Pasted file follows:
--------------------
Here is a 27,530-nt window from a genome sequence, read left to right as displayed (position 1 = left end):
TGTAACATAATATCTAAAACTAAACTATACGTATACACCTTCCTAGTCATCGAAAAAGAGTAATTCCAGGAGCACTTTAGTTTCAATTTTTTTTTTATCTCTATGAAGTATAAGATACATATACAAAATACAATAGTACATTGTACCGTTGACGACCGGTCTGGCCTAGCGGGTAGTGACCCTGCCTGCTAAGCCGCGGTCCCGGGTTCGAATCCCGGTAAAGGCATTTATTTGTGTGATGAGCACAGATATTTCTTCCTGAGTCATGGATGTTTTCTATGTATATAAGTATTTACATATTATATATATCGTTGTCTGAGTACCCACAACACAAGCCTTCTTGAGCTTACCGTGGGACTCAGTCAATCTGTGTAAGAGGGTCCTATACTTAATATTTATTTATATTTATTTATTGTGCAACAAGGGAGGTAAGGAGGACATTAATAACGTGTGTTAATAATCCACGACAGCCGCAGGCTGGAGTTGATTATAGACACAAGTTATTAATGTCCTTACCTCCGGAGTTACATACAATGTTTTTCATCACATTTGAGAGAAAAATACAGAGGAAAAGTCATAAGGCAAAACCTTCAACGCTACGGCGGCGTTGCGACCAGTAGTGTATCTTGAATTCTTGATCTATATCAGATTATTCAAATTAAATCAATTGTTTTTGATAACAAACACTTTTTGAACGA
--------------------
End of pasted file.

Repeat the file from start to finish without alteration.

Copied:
Here is a 27,530-nt window from a genome sequence, read left to right as displayed (position 1 = left end):
TGTAACATAATATCTAAAACTAAACTATACGTATACACCTTCCTAGTCATCGAAAAAGAGTAATTCCAGGAGCACTTTAGTTTCAATTTTTTTTTTATCTCTATGAAGTATAAGATACATATACAAAATACAATAGTACATTGTACCGTTGACGACCGGTCTGGCCTAGCGGGTAGTGACCCTGCCTGCTAAGCCGCGGTCCCGGGTTCGAATCCCGGTAAAGGCATTTATTTGTGTGATGAGCACAGATATTTCTTCCTGAGTCATGGATGTTTTCTATGTATATAAGTATTTACATATTATATATATCGTTGTCTGAGTACCCACAACACAAGCCTTCTTGAGCTTACCGTGGGACTCAGTCAATCTGTGTAAGAGGGTCCTATACTTAATATTTATTTATATTTATTTATTGTGCAACAAGGGAGGTAAGGAGGACATTAATAACGTGTGTTAATAATCCACGACAGCCGCAGGCTGGAGTTGATTATAGACACAAGTTATTAATGTCCTTACCTCCGGAGTTACATACAATGTTTTTCATCACATTTGAGAGAAAAATACAGAGGAAAAGTCATAAGGCAAAACCTTCAACGCTACGGCGGCGTTGCGACCAGTAGTGTATCTTGAATTCTTGATCTATATCAGATTATTCAAATTAAATCAATTGTTTTTGATAACAAACACTTTTTGAACGA